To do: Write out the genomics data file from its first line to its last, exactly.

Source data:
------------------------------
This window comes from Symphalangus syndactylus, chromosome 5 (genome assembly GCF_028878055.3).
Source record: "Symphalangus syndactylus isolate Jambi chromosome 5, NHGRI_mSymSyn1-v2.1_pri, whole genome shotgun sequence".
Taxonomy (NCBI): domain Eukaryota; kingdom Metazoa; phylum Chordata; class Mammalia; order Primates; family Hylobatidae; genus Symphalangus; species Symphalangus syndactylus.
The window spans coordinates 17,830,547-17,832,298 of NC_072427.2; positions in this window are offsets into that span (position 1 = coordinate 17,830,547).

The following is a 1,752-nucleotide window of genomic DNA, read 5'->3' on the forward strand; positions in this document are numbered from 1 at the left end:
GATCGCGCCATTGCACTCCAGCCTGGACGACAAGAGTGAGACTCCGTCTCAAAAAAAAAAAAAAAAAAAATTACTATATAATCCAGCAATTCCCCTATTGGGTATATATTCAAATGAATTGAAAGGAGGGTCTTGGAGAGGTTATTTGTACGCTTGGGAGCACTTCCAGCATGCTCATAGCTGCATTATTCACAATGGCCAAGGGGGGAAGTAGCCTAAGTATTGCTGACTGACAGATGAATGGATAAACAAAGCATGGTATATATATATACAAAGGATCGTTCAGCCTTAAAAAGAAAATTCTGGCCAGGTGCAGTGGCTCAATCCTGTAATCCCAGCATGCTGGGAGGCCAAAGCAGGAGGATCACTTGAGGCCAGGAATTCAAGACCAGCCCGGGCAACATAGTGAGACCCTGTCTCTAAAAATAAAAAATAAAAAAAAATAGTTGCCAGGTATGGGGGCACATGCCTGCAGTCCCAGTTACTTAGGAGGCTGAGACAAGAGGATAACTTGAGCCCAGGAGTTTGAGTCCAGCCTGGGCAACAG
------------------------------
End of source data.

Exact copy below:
This window comes from Symphalangus syndactylus, chromosome 5 (genome assembly GCF_028878055.3).
Source record: "Symphalangus syndactylus isolate Jambi chromosome 5, NHGRI_mSymSyn1-v2.1_pri, whole genome shotgun sequence".
Taxonomy (NCBI): domain Eukaryota; kingdom Metazoa; phylum Chordata; class Mammalia; order Primates; family Hylobatidae; genus Symphalangus; species Symphalangus syndactylus.
The window spans coordinates 17,830,547-17,832,298 of NC_072427.2; positions in this window are offsets into that span (position 1 = coordinate 17,830,547).

The following is a 1,752-nucleotide window of genomic DNA, read 5'->3' on the forward strand; positions in this document are numbered from 1 at the left end:
GATCGCGCCATTGCACTCCAGCCTGGACGACAAGAGTGAGACTCCGTCTCAAAAAAAAAAAAAAAAAAAATTACTATATAATCCAGCAATTCCCCTATTGGGTATATATTCAAATGAATTGAAAGGAGGGTCTTGGAGAGGTTATTTGTACGCTTGGGAGCACTTCCAGCATGCTCATAGCTGCATTATTCACAATGGCCAAGGGGGGAAGTAGCCTAAGTATTGCTGACTGACAGATGAATGGATAAACAAAGCATGGTATATATATATACAAAGGATCGTTCAGCCTTAAAAAGAAAATTCTGGCCAGGTGCAGTGGCTCAATCCTGTAATCCCAGCATGCTGGGAGGCCAAAGCAGGAGGATCACTTGAGGCCAGGAATTCAAGACCAGCCCGGGCAACATAGTGAGACCCTGTCTCTAAAAATAAAAAATAAAAAAAAATAGTTGCCAGGTATGGGGGCACATGCCTGCAGTCCCAGTTACTTAGGAGGCTGAGACAAGAGGATAACTTGAGCCCAGGAGTTTGAGTCCAGCCTGGGCAACAG